Today, a growing number of companies are making use of virtualization and private clouds. But along with such technologies comes business employees' growing use of personal mobile devices, such as smartphones and tablets to access corporate networks.
As much as companies might want to try to keep the bring-your-own-device (BYOD) trend out of their offices and networks, the fact is that they are a reality and they are here to stay. If companies tell their employees not to use them, the employees probably will anyway.
For example, if the company has a POP3 mail server, then the phones can be configured to access it. Employees will naturally access it with or without corporate permission. The solution, then, is not to forbid BYOD, but rather embrace it, and implement security measures to keep it safe and secure.
One such security measure is virtual private networks, which have been used for years through VPN servers in the main IT center and VPN clients installed on PCs, laptops and notebooks. VPNs are especially important for employees who work from home or who travel a lot. A VPN client installed on a laptop helps traveling employees stay securely connected to the office network.
But what about the recent BYOD excitement? eWEEK tried out a new entry in the space of VPN clients for mobile devices—NCP Network Communications' Secure Enterprise VPN Client for Android.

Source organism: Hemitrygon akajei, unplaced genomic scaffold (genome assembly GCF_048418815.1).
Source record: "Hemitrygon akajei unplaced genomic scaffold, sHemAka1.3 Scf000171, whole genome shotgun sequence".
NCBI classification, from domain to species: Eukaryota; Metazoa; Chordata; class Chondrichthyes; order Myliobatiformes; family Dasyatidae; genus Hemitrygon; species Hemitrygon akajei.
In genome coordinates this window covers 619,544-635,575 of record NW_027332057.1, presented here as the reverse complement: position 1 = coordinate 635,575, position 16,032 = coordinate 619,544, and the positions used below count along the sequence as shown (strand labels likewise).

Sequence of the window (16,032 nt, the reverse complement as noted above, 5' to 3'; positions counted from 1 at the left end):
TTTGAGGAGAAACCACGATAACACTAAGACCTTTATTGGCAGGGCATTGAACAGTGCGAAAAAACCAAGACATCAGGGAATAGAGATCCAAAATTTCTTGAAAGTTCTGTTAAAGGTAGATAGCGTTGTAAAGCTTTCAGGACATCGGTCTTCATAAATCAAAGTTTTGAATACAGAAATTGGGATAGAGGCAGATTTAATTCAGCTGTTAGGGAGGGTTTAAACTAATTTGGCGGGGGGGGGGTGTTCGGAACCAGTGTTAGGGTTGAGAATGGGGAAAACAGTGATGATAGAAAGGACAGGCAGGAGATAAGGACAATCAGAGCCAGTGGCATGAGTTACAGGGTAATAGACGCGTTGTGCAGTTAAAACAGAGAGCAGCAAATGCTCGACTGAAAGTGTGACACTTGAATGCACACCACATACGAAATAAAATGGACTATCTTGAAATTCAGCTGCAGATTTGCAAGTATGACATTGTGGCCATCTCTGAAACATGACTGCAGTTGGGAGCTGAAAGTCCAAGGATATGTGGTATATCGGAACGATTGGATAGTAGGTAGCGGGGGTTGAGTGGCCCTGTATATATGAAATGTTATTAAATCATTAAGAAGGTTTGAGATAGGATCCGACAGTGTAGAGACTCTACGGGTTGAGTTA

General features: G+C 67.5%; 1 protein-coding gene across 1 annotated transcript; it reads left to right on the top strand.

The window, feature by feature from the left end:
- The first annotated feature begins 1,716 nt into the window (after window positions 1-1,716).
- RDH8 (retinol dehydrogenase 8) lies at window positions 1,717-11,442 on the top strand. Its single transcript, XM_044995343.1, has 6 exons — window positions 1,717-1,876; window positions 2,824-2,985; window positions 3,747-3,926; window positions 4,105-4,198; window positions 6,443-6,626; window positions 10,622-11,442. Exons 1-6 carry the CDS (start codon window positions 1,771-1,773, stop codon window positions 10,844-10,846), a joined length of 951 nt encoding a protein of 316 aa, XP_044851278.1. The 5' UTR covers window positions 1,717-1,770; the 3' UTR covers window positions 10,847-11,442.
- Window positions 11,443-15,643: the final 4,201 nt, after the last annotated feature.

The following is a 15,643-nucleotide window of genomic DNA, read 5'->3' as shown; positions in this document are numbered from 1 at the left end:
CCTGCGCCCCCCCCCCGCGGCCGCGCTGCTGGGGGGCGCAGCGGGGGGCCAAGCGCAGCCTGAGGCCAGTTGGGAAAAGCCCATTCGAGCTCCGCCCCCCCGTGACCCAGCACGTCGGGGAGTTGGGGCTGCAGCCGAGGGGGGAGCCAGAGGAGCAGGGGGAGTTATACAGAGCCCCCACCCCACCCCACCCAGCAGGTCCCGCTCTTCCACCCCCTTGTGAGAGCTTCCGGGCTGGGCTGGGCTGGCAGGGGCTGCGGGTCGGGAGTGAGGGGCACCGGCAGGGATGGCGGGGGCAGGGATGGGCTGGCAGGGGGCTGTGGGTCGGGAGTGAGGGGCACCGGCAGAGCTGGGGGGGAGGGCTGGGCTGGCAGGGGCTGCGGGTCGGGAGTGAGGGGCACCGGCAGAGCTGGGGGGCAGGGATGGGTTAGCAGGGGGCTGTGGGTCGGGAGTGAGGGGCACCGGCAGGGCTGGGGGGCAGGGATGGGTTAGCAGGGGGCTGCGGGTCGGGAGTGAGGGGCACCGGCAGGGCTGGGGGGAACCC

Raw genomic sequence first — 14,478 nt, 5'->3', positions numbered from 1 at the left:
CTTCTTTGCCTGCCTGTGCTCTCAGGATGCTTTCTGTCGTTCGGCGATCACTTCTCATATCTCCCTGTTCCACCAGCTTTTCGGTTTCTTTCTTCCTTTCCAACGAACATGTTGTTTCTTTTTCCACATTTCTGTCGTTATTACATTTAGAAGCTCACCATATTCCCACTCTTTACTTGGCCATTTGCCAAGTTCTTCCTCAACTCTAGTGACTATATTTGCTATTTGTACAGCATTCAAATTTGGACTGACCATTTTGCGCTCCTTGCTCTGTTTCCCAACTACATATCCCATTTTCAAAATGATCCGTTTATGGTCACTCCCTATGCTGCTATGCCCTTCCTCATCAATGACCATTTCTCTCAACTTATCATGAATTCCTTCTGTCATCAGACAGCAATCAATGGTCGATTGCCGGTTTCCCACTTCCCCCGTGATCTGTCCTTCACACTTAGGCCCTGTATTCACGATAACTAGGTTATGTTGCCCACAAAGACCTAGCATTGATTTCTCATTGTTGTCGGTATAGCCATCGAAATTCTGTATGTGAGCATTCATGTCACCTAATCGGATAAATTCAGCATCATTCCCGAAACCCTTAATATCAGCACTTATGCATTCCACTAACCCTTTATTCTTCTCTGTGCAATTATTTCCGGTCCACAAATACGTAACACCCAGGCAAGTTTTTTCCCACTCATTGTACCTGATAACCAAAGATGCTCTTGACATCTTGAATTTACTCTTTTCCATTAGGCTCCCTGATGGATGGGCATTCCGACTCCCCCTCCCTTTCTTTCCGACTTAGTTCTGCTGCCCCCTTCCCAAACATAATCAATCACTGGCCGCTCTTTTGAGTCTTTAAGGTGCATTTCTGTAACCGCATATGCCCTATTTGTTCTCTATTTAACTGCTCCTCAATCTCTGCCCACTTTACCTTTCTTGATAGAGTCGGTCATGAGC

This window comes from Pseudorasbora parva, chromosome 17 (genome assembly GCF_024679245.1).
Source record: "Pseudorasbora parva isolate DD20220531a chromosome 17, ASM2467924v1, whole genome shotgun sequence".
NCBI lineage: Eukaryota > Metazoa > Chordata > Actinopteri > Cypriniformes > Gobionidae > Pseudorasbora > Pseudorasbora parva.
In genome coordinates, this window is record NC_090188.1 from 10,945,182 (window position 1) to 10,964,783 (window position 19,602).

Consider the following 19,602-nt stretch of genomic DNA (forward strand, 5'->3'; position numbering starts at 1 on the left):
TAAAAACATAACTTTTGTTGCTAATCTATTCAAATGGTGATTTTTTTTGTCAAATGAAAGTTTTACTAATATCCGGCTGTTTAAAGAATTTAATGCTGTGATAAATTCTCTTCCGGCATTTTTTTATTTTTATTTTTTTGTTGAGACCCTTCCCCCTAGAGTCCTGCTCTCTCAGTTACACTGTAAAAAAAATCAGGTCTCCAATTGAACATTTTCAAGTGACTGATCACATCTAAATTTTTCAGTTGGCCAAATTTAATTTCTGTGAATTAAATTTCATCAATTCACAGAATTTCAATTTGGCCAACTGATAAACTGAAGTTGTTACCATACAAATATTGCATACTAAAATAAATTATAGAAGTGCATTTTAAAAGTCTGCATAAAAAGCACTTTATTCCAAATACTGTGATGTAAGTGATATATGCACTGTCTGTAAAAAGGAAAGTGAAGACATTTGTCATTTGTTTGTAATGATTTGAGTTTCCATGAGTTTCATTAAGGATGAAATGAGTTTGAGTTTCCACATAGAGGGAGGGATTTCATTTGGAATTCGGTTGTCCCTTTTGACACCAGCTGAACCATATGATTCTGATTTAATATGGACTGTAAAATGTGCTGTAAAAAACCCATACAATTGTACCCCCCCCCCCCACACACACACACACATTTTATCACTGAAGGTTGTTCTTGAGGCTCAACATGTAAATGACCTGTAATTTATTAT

NCP offers different editions of the VPN Client for Android, with the difference being how licenses are managed. If you download it directly from the play store, you can get a full version for $29.90 or a smaller version with fewer features for $9 (although the price has changed from $9 to only $3.35 at the time of this writing, which proved to be a good deal).
Like most Android apps, the installation is a snap. I first downloaded the trial version from NCP's Website, and then downloaded the full version from the Play Store. Right away, I was able to try it out by connecting to NCP's test server. Once that worked, I connected to my own VPN server, which is an OpenBSD server. I also tried it with a Cisco server. In all cases, it worked well.
I have spent a lot of time using Android devices in recent years, and what struck me as particularly interesting is that your phone doesn't need to be rooted. Rather, Android supports the networking tasks that this VPN client requires. That's a huge plus.